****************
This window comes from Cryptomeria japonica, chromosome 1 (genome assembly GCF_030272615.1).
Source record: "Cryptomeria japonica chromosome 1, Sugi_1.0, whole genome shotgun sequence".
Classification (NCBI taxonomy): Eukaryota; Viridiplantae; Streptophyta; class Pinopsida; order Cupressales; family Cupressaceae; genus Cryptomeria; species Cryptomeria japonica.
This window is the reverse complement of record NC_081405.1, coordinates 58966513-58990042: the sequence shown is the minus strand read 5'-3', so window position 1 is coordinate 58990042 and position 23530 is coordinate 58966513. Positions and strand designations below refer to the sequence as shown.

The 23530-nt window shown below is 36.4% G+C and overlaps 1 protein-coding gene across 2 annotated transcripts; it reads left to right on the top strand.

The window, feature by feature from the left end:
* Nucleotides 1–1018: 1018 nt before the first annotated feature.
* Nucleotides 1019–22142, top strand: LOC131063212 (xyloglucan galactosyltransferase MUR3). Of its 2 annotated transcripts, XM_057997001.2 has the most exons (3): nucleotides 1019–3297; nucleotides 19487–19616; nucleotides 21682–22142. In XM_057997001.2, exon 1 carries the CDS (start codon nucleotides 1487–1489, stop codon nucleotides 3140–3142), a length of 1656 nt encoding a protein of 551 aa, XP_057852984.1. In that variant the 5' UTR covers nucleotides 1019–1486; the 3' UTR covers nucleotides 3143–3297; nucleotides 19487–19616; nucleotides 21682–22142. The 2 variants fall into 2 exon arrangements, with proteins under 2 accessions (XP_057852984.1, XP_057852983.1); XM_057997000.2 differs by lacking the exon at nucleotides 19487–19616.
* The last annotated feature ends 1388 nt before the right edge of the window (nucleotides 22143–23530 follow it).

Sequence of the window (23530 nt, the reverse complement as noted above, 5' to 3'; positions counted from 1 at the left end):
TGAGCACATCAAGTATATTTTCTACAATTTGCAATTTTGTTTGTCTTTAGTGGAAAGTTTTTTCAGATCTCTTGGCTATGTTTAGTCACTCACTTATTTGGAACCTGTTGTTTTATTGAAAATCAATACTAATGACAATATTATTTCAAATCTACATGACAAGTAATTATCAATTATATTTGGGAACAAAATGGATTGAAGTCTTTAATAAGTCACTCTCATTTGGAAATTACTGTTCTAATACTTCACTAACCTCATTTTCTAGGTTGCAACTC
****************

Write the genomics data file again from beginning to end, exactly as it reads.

This window comes from Cryptomeria japonica, chromosome 1 (genome assembly GCF_030272615.1).
Source record: "Cryptomeria japonica chromosome 1, Sugi_1.0, whole genome shotgun sequence".
Classification (NCBI taxonomy): Eukaryota; Viridiplantae; Streptophyta; class Pinopsida; order Cupressales; family Cupressaceae; genus Cryptomeria; species Cryptomeria japonica.
This window is the reverse complement of record NC_081405.1, coordinates 58966513-58990042: the sequence shown is the minus strand read 5'-3', so window position 1 is coordinate 58990042 and position 23530 is coordinate 58966513. Positions and strand designations below refer to the sequence as shown.

The 23530-nt window shown below is 36.4% G+C and overlaps 1 protein-coding gene across 2 annotated transcripts; it reads left to right on the top strand.

The window, feature by feature from the left end:
* Nucleotides 1–1018: 1018 nt before the first annotated feature.
* Nucleotides 1019–22142, top strand: LOC131063212 (xyloglucan galactosyltransferase MUR3). Of its 2 annotated transcripts, XM_057997001.2 has the most exons (3): nucleotides 1019–3297; nucleotides 19487–19616; nucleotides 21682–22142. In XM_057997001.2, exon 1 carries the CDS (start codon nucleotides 1487–1489, stop codon nucleotides 3140–3142), a length of 1656 nt encoding a protein of 551 aa, XP_057852984.1. In that variant the 5' UTR covers nucleotides 1019–1486; the 3' UTR covers nucleotides 3143–3297; nucleotides 19487–19616; nucleotides 21682–22142. The 2 variants fall into 2 exon arrangements, with proteins under 2 accessions (XP_057852984.1, XP_057852983.1); XM_057997000.2 differs by lacking the exon at nucleotides 19487–19616.
* The last annotated feature ends 1388 nt before the right edge of the window (nucleotides 22143–23530 follow it).

Sequence of the window (23530 nt, the reverse complement as noted above, 5' to 3'; positions counted from 1 at the left end):
TGAGCACATCAAGTATATTTTCTACAATTTGCAATTTTGTTTGTCTTTAGTGGAAAGTTTTTTCAGATCTCTTGGCTATGTTTAGTCACTCACTTATTTGGAACCTGTTGTTTTATTGAAAATCAATACTAATGACAATATTATTTCAAATCTACATGACAAGTAATTATCAATTATATTTGGGAACAAAATGGATTGAAGTCTTTAATAAGTCACTCTCATTTGGAAATTACTGTTCTAATACTTCACTAACCTCATTTTCTAGGTTGCAACTC